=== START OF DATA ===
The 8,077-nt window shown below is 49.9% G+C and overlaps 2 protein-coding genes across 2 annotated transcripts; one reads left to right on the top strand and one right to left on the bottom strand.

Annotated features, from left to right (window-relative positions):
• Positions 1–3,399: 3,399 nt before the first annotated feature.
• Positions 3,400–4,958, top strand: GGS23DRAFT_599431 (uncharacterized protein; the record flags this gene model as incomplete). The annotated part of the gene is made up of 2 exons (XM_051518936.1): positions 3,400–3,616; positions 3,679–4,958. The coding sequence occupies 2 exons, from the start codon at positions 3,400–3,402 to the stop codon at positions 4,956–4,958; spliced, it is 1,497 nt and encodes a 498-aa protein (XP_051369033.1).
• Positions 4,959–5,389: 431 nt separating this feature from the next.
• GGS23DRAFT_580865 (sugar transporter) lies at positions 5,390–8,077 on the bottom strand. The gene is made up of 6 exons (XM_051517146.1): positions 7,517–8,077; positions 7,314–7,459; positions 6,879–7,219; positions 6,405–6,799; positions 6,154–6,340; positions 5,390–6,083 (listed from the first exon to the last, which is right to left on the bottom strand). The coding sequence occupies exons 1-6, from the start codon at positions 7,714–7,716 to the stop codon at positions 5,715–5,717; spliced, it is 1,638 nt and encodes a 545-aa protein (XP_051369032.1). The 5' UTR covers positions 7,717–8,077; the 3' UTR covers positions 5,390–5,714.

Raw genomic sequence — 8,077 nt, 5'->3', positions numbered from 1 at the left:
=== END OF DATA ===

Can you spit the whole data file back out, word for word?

The 8,077-nt window shown below is 49.9% G+C and overlaps 2 protein-coding genes across 2 annotated transcripts; one reads left to right on the top strand and one right to left on the bottom strand.

Annotated features, from left to right (window-relative positions):
• Positions 1–3,399: 3,399 nt before the first annotated feature.
• Positions 3,400–4,958, top strand: GGS23DRAFT_599431 (uncharacterized protein; the record flags this gene model as incomplete). The annotated part of the gene is made up of 2 exons (XM_051518936.1): positions 3,400–3,616; positions 3,679–4,958. The coding sequence occupies 2 exons, from the start codon at positions 3,400–3,402 to the stop codon at positions 4,956–4,958; spliced, it is 1,497 nt and encodes a 498-aa protein (XP_051369033.1).
• Positions 4,959–5,389: 431 nt separating this feature from the next.
• GGS23DRAFT_580865 (sugar transporter) lies at positions 5,390–8,077 on the bottom strand. The gene is made up of 6 exons (XM_051517146.1): positions 7,517–8,077; positions 7,314–7,459; positions 6,879–7,219; positions 6,405–6,799; positions 6,154–6,340; positions 5,390–6,083 (listed from the first exon to the last, which is right to left on the bottom strand). The coding sequence occupies exons 1-6, from the start codon at positions 7,714–7,716 to the stop codon at positions 5,715–5,717; spliced, it is 1,638 nt and encodes a 545-aa protein (XP_051369032.1). The 5' UTR covers positions 7,717–8,077; the 3' UTR covers positions 5,390–5,714.

Raw genomic sequence — 8,077 nt, 5'->3', positions numbered from 1 at the left: